I did figure out a tiny pointless thing about myself. I'm careful with books, and it's generally hard to tell if I've even read a book after I've finished with it (which is one reason, I suppose, why people keep asking me if I've read all the books in the house). Drood took a while to read, and it spent some time in my bag going in and out of work last week. The cover got dog-eared and battered and it didn't really bother me; which was when I knew that I wasn't going to keep the book, and thus that I wasn't really enjoying it very much. So, new test; the dog ear test. If I don't care about the cover, I don't care about the book.

Sunday, 23 May 2010

Robin Hood; You, Scott, step away from the Middle Ages!

Robin Hood is one of those movies which seems to have had a build up out of all proportion to the finished product. I've been looking forward to it coming out for what seems like about three years when it was first reported that Ridley Scott and Russell Crowe were planning a film called Nottingham, which would have been all about the legend as seen from the viewpoint of law enforcement. When, a couple of years later, I heard that they'd (as they say in Hollywood) "gone another way" I was disappointed. This turns out to have been a useful primer for how I was going to need to feel about the eventual movie, just as the idea of a long buildup for something not that amazing turns out to have been a useful primer for the structure of the movie itself.

Robin Hood is a long movie, and it's a long movie where you start to feel the length pretty early on. It takes about an hour to slog through the precursor to the main action; it's that long before Robin even gets near Nottingham. This long buildup to the main plot is all the more appropriate when you get to the end of the whole movie and discover that the movie itself is just the long build up to how Robin Hood got into all that trouble and became an outlaw. So as should be clear, this is one of these long build up to an anticlimax experiences at more levels than seem possible for a mere motion picture, even one directed by Ridley Scott.

Who, oh who, shall we blame? It's so tempting to point the finger at Brian Helgeland, but Scott's got form on the middle ages and I'm going to let him take the hit for this, just as he took the hit for Kingdom of Heaven. When you've got as much control over the finished product as Scott does these days, it's not the writer's fault when it goes wrong, it's your fault for not hiring a better writer.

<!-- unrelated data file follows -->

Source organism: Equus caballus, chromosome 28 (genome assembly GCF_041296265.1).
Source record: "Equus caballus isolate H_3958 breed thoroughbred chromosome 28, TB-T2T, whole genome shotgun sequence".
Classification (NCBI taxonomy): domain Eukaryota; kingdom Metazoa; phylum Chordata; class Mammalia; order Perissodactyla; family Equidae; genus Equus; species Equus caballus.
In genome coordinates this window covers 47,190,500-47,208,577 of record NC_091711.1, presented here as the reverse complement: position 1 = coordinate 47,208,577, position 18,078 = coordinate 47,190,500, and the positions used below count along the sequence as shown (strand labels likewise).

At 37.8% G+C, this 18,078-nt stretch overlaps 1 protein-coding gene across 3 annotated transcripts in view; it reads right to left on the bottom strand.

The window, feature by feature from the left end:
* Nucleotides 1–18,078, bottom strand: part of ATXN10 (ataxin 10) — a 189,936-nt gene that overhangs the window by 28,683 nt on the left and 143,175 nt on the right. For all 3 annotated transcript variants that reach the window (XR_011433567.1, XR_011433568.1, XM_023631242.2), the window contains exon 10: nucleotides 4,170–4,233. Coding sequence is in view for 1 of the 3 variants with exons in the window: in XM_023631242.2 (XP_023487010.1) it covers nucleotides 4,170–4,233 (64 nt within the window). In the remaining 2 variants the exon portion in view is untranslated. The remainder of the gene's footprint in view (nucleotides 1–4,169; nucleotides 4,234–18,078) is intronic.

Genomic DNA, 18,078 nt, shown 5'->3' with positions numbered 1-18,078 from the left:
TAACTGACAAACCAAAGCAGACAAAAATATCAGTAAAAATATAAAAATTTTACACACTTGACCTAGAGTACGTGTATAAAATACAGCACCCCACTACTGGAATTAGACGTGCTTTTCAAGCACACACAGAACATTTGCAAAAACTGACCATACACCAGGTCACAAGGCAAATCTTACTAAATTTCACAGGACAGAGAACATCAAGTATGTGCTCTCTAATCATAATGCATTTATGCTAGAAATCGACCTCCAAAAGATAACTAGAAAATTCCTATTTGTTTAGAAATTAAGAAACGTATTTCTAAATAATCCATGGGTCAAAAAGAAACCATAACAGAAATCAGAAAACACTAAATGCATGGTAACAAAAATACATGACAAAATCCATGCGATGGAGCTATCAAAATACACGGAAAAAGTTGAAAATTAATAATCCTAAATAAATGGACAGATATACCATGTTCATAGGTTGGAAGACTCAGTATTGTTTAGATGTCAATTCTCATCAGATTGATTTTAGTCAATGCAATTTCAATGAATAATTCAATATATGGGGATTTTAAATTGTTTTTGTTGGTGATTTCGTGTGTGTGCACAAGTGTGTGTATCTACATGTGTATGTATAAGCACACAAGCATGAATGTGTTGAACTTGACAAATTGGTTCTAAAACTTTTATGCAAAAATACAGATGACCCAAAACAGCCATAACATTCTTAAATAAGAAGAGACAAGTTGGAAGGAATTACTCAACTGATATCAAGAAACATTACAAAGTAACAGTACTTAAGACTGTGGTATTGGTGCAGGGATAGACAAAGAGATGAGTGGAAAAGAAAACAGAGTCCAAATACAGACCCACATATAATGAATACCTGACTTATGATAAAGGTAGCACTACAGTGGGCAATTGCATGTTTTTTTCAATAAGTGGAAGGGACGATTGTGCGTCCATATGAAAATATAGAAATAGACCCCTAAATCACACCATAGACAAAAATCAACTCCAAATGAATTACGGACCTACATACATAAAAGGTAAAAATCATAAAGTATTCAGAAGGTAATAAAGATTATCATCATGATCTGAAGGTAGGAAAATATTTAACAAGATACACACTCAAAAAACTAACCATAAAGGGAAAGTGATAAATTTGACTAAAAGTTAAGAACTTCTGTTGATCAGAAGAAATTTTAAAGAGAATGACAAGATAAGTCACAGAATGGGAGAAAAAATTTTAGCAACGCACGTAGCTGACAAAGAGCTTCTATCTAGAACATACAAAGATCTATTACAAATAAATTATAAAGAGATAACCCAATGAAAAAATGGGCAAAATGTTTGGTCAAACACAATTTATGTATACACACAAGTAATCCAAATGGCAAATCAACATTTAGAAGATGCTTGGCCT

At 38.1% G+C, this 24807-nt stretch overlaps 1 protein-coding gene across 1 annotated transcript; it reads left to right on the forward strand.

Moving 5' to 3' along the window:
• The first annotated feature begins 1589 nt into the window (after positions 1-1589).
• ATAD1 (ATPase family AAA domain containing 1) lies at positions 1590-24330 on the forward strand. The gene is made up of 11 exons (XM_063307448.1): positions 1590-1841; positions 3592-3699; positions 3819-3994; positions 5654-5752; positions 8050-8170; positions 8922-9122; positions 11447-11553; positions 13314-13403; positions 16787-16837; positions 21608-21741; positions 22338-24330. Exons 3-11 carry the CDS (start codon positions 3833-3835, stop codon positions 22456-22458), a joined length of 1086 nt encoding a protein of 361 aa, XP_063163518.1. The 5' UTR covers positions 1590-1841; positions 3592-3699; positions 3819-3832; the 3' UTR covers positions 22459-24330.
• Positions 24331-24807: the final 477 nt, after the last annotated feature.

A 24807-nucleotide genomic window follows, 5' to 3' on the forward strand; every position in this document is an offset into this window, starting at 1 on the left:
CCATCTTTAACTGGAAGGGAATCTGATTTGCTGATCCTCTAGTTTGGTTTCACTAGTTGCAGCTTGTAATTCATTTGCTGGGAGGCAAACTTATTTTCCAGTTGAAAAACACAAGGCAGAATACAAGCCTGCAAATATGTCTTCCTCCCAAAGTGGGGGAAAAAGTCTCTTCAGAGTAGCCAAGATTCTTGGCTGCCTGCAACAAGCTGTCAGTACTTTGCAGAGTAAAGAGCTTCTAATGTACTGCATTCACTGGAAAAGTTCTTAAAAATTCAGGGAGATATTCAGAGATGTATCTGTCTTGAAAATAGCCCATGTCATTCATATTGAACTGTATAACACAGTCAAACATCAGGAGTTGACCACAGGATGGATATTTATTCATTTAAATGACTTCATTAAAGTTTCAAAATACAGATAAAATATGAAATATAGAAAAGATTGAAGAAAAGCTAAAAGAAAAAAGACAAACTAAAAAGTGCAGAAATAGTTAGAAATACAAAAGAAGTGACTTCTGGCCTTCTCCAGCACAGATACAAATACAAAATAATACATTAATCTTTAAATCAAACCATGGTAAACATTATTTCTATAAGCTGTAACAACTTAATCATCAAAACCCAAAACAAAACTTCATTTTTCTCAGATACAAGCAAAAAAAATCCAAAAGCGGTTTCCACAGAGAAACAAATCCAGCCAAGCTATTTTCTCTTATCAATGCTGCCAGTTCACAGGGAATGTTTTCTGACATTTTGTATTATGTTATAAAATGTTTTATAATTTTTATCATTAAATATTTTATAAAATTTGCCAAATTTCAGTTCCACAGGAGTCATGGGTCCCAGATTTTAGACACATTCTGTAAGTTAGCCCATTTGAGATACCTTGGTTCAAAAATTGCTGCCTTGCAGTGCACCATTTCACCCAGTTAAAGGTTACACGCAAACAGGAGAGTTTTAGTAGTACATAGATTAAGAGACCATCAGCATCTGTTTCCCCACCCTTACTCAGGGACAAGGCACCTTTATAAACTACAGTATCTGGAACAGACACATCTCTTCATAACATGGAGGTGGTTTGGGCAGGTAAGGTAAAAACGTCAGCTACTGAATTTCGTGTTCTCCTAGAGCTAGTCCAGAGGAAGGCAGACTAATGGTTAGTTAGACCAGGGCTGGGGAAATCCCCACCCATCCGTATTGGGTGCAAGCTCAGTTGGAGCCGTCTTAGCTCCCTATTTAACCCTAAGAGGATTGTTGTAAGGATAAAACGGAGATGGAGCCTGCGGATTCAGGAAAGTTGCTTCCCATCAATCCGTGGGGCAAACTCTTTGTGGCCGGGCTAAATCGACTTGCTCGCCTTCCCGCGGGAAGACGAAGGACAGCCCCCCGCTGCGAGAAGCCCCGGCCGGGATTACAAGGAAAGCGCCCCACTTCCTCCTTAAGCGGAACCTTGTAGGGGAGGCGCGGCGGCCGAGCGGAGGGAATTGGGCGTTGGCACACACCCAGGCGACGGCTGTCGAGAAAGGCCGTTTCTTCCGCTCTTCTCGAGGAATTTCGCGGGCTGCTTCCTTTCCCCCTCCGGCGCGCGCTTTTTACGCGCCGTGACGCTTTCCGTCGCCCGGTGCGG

Anyhow, there you go. You get to numb yourself for a good bit over the two hours, and the movie ends before the conventional story is supposed to begin. Thus the need to hold out for the sequel, Robin Hood 2 the Enhoodening Sherwood Forest Boogaloo or whatever it finally gets called. Mind you, on the form we've seen so far, you'll be waiting a long time and it still won't be the movie you were hoping for, so have other plans dusted off.

What was good? What was bad? The performances are all at the very least perfectly workmanlike, although there may never have been a Robin Hood film that gave the Sheriff of Nottingham less to do (honestly, Matthew McFadyean must have had some very firm things to say to his agent. Sheriff of Nottingham in a Robin Hood movie. Juicy part. Loads to do. Great. There's actually more words in this paragraph than the Sheriff of Nottingham gets to say; talk about a let down for the actor.) Considering that a British director is setting out to make a paean to the yeoman virtues of the English peasantry, it's kind of a hoot that his four most English hero roles are played by a New Zealander, an Austrialian, a Swede and an American, but they all do a good job with what they're given.

It's traditional that all Robin Hood movies are stolen by the villain of the piece (no-one seems to have mentioned this to Kevin Costner, which is why you can only now, very belatedly, get a cut of Kevin Hood with all of Alan Rickman's scenes in it) and Scott's version is no exception. He gives the villain ball to King John for a change, and it's the standout role of the movie. Rather unexpectedly, it's stand-out because through most of the film King John seems like the only person with his head on straight. Sure he's petulant and self indulgent, but he's got a better understanding of where England's been going wrong lately than anyone else in the Royal family, and when he's called on to make tough decisions he consistently makes the sensible call rather than the stupid one (splendid moment at the climactic battle when he looks down to the beach and sees that there are rather a lot of people to fight. Rather than dithering, he turns to the experienced fighters around him and asks what they think would be the best move. And when they confidently say what they think, he nods briskly and says "Good plan" before letting them get on with it). All in all John comes across as a useful upgrade from the drunken loon who came before him. Not only is he sharp witted in repartee, he actually seems to be sharp witted in reality. It's a nice change from the usual approach to villainy in the movies.